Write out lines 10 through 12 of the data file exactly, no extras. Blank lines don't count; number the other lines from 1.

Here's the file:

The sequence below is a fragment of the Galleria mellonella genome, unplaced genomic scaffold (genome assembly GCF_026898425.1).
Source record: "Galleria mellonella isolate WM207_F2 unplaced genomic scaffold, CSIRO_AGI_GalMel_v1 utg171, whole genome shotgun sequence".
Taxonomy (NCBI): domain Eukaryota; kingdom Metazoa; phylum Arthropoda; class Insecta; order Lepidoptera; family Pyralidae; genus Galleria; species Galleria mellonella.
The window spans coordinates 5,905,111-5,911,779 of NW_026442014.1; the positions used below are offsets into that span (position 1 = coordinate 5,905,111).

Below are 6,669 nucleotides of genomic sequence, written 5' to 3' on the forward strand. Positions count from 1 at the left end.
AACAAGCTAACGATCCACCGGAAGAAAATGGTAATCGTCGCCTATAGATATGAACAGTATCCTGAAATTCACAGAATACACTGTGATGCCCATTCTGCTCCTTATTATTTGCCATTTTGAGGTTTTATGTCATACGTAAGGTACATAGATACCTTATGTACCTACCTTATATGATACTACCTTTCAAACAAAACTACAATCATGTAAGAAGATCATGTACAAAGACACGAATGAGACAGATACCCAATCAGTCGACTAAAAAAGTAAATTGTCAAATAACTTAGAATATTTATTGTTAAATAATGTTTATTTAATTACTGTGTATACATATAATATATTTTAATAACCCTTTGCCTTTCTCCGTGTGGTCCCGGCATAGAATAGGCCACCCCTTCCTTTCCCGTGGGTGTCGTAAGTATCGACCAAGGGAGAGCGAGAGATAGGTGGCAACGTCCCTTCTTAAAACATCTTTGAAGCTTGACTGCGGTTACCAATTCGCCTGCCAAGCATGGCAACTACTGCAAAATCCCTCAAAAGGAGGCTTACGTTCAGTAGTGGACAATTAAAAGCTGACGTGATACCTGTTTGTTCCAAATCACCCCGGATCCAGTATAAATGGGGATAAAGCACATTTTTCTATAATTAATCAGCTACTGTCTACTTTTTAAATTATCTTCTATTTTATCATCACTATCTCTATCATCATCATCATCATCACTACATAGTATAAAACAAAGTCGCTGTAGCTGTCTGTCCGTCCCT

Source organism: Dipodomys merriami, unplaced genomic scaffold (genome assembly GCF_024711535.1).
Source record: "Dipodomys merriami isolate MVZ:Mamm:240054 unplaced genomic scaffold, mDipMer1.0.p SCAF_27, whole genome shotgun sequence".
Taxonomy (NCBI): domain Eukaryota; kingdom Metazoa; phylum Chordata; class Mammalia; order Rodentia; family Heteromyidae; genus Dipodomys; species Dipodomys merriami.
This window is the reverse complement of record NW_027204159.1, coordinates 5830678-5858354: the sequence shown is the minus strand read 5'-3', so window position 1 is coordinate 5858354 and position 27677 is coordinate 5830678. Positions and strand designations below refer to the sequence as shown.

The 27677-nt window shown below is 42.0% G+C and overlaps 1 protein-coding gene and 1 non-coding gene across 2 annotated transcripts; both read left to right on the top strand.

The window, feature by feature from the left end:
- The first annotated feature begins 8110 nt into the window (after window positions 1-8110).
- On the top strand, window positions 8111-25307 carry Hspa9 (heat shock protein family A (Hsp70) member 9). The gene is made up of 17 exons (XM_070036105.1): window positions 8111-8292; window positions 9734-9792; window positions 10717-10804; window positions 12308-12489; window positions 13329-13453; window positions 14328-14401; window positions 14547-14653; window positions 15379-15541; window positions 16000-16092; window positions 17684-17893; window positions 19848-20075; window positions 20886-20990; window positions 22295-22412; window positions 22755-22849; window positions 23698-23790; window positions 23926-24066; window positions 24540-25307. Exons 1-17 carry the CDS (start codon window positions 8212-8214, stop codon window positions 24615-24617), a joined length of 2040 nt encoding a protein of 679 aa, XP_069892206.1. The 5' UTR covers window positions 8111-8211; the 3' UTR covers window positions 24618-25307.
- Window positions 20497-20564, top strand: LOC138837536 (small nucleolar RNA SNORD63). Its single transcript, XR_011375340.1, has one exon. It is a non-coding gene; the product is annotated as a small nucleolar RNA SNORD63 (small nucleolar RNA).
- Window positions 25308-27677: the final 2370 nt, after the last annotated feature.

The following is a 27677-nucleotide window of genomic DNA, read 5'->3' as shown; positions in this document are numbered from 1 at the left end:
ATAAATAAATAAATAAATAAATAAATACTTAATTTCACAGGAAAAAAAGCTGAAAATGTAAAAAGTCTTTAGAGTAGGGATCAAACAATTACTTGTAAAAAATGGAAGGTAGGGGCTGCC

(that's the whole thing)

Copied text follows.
This window is the reverse complement of record NW_027204159.1, coordinates 5830678-5858354: the sequence shown is the minus strand read 5'-3', so window position 1 is coordinate 5858354 and position 27677 is coordinate 5830678. Positions and strand designations below refer to the sequence as shown.

The 27677-nt window shown below is 42.0% G+C and overlaps 1 protein-coding gene and 1 non-coding gene across 2 annotated transcripts; both read left to right on the top strand.

The window, feature by feature from the left end: